The complexity of clinical trials continues to rise. New biomarkers for safety and efficacy continue to emerge, and new types of information – like genomic profiles – have become critical to submissions for drug approval. Against this dynamic backdrop, the central challenge facing trial sponsors is the need to bring together diverse data sets, draw meaningful insights from them and act quickly to maximize return on investment.
Access to specimen data across trials, programs and eras of research is critical to understanding and implementing in-life interventions and more quickly identifying performance issues and their impact. Below is how one large pharmaceutical company used critical consent data to enable a faster no-go decision and avoid a costly Phase III trial.
During Phase I and Phase II trials, the company’s promising early stage Alzheimer’s drug was linked to a severe skin reaction among some participants. In order to determine if there was a predictive marker, in particular a specific genetic association with the affected patients, the company needed to perform additional testing outside the original scope on the trial specimens. They needed specimens from all patients with the severe adverse event (SAE), consent information in real-time and to locate, ship and analyze specimens within a 5-day decision window. Speed was critical as the company was only three months out from a Phase III trial with a compound that would potentially have limited commercial uptake.
Informed consent was negotiated, codified and linked to all specimens using GlobalCODE® from Global Specimen Solutions (GSS). Specimen collection was tracked in real time through GlobalCODE®. Working with GSS, the company was able to ensure that there would be broad consent for additional testing of patient specimens as needed.
Rapid Determination of Genetic Association
Because of the SAE, the team needed to investigate whether there was any specific genetic association among the patients who experienced it that would predict the prevalence of the rash in the target population. The results could indicate that the drug was unsuitable for regulatory approval or would have high commercial risk. In this case, it would not advance to a Phase III trial.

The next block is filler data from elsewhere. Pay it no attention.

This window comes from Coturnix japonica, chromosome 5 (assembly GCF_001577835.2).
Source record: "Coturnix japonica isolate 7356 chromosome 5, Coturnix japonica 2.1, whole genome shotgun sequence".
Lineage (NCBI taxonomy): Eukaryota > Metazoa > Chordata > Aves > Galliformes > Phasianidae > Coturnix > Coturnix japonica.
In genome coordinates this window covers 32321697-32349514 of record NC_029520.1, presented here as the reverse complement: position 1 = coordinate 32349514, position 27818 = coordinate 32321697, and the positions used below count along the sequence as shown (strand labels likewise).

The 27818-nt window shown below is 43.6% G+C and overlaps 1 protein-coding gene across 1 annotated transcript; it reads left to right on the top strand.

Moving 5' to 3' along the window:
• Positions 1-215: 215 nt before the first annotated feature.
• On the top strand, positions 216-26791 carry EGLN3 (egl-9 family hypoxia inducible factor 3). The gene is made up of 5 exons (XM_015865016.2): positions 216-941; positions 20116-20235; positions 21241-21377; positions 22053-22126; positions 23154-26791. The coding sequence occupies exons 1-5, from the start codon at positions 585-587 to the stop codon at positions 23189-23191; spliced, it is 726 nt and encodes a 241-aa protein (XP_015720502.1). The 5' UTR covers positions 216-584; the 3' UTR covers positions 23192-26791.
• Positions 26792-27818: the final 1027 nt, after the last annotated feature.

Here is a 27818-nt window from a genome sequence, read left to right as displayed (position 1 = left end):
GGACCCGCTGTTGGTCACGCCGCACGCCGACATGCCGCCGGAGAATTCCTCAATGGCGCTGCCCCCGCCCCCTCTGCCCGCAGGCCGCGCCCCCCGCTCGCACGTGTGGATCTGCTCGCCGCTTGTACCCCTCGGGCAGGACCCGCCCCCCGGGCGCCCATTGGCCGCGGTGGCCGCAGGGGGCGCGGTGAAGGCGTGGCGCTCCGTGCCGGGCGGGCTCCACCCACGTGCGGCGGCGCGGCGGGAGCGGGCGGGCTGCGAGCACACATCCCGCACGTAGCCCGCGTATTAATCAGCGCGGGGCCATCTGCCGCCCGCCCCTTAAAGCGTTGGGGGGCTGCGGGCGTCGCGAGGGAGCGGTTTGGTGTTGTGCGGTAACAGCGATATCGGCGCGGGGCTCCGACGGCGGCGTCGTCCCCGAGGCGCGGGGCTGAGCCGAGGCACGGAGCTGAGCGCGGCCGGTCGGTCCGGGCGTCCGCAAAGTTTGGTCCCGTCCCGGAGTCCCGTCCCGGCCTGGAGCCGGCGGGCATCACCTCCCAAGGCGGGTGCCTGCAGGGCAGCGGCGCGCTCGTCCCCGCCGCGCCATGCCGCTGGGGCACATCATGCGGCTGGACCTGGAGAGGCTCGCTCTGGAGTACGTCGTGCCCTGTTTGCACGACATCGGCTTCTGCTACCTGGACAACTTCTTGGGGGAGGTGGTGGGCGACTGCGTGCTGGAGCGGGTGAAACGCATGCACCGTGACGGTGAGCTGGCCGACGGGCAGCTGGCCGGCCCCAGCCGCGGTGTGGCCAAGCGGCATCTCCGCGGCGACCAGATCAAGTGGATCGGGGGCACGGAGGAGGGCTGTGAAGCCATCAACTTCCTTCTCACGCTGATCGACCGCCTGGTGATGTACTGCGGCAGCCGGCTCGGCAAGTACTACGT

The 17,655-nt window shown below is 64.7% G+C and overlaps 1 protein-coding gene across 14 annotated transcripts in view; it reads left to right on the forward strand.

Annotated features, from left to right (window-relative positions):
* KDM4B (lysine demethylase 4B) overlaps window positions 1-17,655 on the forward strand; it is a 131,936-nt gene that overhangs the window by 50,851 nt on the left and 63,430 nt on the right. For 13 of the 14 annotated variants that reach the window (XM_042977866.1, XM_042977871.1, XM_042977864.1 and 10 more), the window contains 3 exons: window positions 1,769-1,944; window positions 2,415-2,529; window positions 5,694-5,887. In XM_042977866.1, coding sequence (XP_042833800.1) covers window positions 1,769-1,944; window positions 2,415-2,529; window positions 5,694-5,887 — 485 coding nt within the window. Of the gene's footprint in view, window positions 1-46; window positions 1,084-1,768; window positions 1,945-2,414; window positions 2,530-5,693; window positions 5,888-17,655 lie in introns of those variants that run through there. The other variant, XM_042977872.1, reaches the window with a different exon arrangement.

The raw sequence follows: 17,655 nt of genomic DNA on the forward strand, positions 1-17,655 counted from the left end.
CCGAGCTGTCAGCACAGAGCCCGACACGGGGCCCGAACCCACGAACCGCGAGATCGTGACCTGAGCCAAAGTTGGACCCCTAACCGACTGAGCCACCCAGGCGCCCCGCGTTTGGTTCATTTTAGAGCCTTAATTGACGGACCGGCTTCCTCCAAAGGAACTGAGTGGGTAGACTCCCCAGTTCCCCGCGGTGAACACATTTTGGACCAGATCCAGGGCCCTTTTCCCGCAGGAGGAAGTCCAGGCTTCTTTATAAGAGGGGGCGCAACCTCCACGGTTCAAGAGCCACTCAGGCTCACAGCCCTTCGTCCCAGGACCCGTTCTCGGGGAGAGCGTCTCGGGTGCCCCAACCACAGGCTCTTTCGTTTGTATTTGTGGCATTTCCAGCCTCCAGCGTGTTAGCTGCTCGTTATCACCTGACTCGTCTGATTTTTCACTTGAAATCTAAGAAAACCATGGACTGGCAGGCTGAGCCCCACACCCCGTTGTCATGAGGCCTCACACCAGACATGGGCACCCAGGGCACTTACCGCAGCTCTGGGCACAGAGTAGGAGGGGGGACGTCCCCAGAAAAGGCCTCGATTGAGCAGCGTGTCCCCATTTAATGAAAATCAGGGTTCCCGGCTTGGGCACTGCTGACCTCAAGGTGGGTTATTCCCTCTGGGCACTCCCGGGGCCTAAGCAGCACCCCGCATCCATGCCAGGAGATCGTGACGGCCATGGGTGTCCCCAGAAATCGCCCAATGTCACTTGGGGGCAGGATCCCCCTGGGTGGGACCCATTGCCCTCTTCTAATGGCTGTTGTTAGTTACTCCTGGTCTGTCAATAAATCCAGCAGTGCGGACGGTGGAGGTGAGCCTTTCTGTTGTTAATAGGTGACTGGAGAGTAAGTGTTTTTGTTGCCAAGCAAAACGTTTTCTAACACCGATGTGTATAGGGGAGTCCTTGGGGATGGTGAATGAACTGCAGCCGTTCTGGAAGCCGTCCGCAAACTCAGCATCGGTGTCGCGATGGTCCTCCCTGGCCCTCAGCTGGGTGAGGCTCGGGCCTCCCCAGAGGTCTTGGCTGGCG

In order to perform this additional genetic testing, the company needed to quickly verify which patients had specimens with corresponding consent for genetic analysis that was now needed. They needed to know where those specimens were and had to initiate analysis for a data result return within 5 business days.
Ready Access to Critical Consent Information
Fortunately, the company’s partnership with GSS enabled a quick determination of whether they had sufficient specimens with consent to perform the required genomic testing.
This company utilized GlobalCODE® to find this information and make the decision to proceed with analysis. GlobalCODE® provides access to live specimen data and provides management of codified informed consent and material transfer agreements. Using GlobalCODE®, qualified specimens with appropriate consent can be instantly identified and used without delay. In this instance, GlobalCODE® enabled the company to quickly access critical information confirming authorization to perform additional testing on specimens.
If the informed consent documentation were managed in the traditional way, the site approved consent forms and electronic case report form informed consent collector data would need to be pulled manually from the Trial Master File or from the site (if incorrectly filed) and reviewed. These consent forms are often updated at the investigator site level and even throughout the life of the trial. Performing a manual review of this magnitude would have delayed the initiation of the needed genomic testing by weeks or months and postponed the critical decision on whether to proceed with the Phase III trial.
Timely Decision-Making Enables Rapid Pivot and Saves Money
Using GlobalCODE® to quickly determine patient eligibility for additional testing, the company was able to launch the genetic association study. This study found an association with an HLA marker and the company was able to act on this data within 5 days, instead of months. The company made the decision to discontinue trials on the initial compound and instead pivoted to a back-up compound that did not have the side effect of a rash. This decision saved an estimated $100 million, which would have been spent on a Phase III trial that would have had a low probability of success before it even began.
Harnessing data and enabling valuable and actionable insights to make better, more informed decisions can make a huge difference in potential revenue or achieving the coveted first-to-market designation.